First of all, you need to install xmpppy and dnspython:

    $ easy_install xmpppy
    $ easy_install dnspython

    Add to settings.py the jabber parameters such as the jabber id, password, recipient, etc.:

    JABBER_ERROR_NOTIFICATION = True
    JABBER_ID = 'your_jabberid@jabberdomain.com'
    JABBER_PASSWORD = 'your_jabber_password'
    JABBER_RECIPIENT = 'recipient@jabberdomain.com'
    JABBER_ERROR_TEXT = 'An error occurred in "Project Name", please check your email.'

    Start a new app named errors or something else and add it to the INSTALLED_APPS tuple in the settings.py:

    python manage.py startapp errors

    Add a handler500 variable with the view in the root urls.py:

    handler500 = 'errors.views.server_error_jabber'

    Finally add the view in errors.views that sends a jabber notification and returns a 500 error page:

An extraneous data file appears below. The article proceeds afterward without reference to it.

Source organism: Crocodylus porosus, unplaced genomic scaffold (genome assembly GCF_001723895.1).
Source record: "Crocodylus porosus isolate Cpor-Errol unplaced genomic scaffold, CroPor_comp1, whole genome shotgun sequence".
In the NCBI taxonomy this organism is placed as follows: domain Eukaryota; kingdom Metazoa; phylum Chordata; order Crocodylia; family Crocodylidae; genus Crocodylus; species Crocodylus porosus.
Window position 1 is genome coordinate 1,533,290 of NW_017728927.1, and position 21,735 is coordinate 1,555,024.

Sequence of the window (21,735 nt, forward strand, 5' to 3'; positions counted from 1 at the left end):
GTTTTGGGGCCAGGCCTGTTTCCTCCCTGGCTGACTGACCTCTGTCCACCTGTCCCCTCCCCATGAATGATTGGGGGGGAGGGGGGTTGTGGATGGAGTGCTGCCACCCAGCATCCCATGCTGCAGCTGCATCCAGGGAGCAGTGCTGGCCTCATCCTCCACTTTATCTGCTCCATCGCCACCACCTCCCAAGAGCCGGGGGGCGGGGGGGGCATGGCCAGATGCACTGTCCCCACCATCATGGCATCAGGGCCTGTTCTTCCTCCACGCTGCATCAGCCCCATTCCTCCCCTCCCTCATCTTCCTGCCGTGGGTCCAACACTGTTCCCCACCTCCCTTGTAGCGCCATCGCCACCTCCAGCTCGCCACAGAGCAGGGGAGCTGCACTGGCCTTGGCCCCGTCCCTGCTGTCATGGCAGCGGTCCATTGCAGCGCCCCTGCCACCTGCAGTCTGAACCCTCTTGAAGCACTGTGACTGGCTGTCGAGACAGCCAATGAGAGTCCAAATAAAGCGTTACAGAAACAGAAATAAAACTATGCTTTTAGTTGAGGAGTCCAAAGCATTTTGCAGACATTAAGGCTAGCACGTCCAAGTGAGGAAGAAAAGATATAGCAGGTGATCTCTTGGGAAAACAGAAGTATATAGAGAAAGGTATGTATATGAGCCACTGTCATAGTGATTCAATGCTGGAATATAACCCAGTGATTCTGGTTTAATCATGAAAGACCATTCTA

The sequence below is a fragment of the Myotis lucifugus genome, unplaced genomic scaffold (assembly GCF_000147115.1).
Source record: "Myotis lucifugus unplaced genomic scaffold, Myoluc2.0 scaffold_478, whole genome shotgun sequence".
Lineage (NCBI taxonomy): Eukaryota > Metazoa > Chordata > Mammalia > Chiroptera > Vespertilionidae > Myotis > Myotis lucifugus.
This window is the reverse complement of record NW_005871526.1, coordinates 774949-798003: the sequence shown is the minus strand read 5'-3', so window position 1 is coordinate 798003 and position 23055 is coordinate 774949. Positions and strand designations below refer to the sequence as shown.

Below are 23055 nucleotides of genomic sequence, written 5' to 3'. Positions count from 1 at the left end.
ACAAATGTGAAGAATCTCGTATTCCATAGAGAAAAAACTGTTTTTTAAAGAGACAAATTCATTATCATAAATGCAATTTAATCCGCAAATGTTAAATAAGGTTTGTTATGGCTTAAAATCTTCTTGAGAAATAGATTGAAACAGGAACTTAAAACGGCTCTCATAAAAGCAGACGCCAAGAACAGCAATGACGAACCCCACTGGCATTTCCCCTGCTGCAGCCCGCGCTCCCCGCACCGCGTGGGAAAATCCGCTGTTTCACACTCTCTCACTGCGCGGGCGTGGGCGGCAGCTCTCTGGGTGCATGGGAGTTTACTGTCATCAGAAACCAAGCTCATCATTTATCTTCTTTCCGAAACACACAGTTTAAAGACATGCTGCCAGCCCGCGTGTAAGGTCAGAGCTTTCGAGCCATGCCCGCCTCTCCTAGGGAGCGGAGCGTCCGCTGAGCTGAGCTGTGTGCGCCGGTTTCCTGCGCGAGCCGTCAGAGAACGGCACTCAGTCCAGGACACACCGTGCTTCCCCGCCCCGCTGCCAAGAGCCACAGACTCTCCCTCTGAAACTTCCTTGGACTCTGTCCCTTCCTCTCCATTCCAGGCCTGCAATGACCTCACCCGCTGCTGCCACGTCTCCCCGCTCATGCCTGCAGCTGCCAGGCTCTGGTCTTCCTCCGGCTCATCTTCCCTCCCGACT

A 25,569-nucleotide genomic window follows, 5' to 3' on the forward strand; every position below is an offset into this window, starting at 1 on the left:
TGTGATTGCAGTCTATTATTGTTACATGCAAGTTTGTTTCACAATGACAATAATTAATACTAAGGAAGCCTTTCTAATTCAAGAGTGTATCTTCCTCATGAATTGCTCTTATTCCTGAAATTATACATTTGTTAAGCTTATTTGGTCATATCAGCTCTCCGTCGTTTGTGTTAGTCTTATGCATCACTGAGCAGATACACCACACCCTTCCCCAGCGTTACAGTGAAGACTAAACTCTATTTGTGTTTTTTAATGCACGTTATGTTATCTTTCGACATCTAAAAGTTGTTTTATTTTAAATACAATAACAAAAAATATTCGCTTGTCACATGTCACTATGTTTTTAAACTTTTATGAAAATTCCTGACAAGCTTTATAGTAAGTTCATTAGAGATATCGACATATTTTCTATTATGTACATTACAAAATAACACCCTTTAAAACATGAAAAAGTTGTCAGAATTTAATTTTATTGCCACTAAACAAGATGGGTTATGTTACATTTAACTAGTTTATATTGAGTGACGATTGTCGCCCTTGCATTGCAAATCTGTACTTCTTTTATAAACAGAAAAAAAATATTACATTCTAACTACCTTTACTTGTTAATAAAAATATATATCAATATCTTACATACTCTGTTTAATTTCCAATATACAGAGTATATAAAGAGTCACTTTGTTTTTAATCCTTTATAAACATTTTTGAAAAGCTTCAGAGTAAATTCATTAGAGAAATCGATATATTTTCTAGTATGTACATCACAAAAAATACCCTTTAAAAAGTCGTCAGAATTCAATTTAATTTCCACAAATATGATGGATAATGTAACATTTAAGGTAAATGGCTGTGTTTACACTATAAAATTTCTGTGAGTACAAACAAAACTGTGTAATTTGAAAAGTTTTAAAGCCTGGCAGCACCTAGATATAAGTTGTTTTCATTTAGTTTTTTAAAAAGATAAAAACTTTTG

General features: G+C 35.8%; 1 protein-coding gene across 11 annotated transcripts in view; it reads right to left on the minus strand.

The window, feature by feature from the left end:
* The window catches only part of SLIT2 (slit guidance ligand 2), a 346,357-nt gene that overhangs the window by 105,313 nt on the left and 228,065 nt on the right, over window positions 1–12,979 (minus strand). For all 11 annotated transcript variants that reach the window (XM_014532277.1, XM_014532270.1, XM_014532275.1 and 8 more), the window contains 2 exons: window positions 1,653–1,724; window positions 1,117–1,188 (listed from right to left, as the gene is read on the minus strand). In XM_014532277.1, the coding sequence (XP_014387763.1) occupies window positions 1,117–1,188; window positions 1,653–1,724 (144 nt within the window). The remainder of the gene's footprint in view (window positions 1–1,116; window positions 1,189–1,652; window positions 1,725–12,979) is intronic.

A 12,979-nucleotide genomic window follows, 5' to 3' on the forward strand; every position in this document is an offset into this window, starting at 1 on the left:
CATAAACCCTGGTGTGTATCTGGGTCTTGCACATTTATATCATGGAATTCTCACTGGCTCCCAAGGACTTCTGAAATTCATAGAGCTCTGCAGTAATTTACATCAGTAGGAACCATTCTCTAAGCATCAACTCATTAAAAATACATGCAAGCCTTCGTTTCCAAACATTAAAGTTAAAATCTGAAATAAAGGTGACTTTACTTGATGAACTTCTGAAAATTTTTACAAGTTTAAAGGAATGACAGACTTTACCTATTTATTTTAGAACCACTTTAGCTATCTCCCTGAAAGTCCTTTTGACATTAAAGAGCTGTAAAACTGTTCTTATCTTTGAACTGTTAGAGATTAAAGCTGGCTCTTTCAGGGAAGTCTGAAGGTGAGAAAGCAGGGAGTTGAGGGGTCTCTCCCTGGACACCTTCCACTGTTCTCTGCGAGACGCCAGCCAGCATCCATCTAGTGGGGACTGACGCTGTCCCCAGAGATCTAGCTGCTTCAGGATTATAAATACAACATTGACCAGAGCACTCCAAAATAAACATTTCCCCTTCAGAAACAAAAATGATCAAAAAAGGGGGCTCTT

from django.views.defaults import server_error
    from django.conf import settings
    import xmpp, time
    
    def server_error_jabber(request, template_name='500.html'):
       if settings.JABBER_ERROR_NOTIFICATION:
           jid = xmpp.protocol.JID(settings.JABBER_ID)
           cl = xmpp.Client(jid.getDomain(), debug=[])
           conn = cl.connect()
           if conn:
               auth = cl.auth(jid.getNode(), settings.JABBER_PASSWORD, resource=jid.getResource())
               if auth:
                   id = cl.send(xmpp.protocol.Message(settings.JABBER_RECIPIENT, settings.JABBER_ERROR_TEXT))
                   # Some older servers will not send the message if you disconnect immediately after sending
                   time.sleep(1)
       return server_error(request, template_name)
    

    NOTE: Don't forget to set DEBUG=False in the settings.py.
  • Nuno Mariz
    Django has a code error notifications mechanism when a view raises an exception. It will email the people in ADMIN tuple(settings documentation) in settings.py with the full exception information and displays the default 500.html template.